Yahoo’s YUI Better at Touch Interface

Reverse engineering any kind of hardware or software can be difficult. Additionally, if new technology comes along and your product isn’t compatible, regardless of how great your service may be, the consumers will often pass you by.

Yahoo’s User Interface just got an upgrade that now improves interactivity through touch interfaces (mobile platforms and touchscreens)

excerpts from an article on Mobile Crunch by Greg Kumparak

Gather up a group of people who make their living through web design, and they’ll probably all agree on at least two things: A) touchscreens aren’t going anywhere, and B) designing web stuff for touchscreens sort of sucks. Native apps have, in a sense, spoiled users; with things like drag-and-drop and basic touch gesture recognition almost laughably simple to implement in native apps, web app developers are left to hack in such features themselves or risk having their app seem dated from the get-go.

Today Yahoo! is looking to make things a bit less painful with the latest release of their open-source User Interface library, YUI.

Here’s the problem: most of the web was built before touchscreens became popular, so it was up to touchscreen browser developers to ensure compatibility. Now, that may seem trivial; a mouse click and a touch screen tap are pretty much the same thing, right? Right — but they’re also totally different, for one important reason: mice are point-and-click, touchscreens are point-to-click. When you click down with a mouse, you generally click down on a specific element intentionally, expecting that element to react in some way. When you tap down on a touchscreen, you may be interacting with an element — or you might be panning around the page, trying to zoom out, or any one of a dozen behaviors that all look pretty damn similar to an input device.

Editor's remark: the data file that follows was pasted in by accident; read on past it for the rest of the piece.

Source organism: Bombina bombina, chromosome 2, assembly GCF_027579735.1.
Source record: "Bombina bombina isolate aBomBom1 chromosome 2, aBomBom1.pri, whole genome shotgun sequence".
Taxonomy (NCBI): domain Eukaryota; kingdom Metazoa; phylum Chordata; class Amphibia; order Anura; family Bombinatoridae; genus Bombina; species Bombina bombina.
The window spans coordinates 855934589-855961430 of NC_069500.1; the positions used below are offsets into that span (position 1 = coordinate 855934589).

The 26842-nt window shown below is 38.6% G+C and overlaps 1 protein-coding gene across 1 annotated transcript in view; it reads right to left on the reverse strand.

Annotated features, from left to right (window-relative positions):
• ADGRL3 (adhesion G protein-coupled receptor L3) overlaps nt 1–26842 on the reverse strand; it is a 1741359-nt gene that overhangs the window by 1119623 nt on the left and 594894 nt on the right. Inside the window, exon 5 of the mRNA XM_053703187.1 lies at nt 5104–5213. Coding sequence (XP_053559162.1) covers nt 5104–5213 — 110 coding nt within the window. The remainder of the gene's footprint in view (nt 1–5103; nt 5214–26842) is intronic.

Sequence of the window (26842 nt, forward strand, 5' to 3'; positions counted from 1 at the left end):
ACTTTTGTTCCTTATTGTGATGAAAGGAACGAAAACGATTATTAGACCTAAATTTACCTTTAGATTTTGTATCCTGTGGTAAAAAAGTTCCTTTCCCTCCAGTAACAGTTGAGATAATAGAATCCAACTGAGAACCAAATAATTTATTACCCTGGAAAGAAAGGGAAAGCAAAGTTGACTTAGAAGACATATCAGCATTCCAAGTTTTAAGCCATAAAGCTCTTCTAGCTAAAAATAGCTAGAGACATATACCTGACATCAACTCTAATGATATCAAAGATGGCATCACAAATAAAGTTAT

Here’s how the touch browser guys solved it: rather than firing off a mouse-click event when a user taps their finger down on the screen, they fire it based on when they lift their finger up. That oh-so-seemingly-slight difference makes all the difference in the world, giving the system time to parse whether the user is panning, zooming, or actually trying to tap on the thing they tapped. Alas, it also makes doing things like drag-and-drop in Javascript quite a bit more intense. It’s by all means doable; it just generally means reinventing the wheel with a big ol’ nasty hack.

Along with a laundry list of other features (see below), today’s release of YUI 3.2.0 brings support for touch events — that is, code that knows to fire the very instant something is tapped (rather than when the finger is lifted), making things that support drag-and-drop, flicking, and sliding a whole lot less of a chore to build.

YUI 3.2.0′s other new tricks:

  • Capability-based Loading: Allows certain code to only be bundled/executed for certain browsers. Yes, IE6, everyone is glaring at you.
  • Support for the latest beta build of YUI CSS Grids, one of a number of projects aimed at making the process of building layouts in CSS suck a whole lot less.
  • Flash-based file uploader

YUI 3.2.0 has plenty of other tricks up its sleeve, but it’s not exactly bullet-point friendly stuff. They’re the sorts of things that you’d primarily be interested in knowing about if you were about to build something with it — and if that’s you, you probably already know where to find the details.

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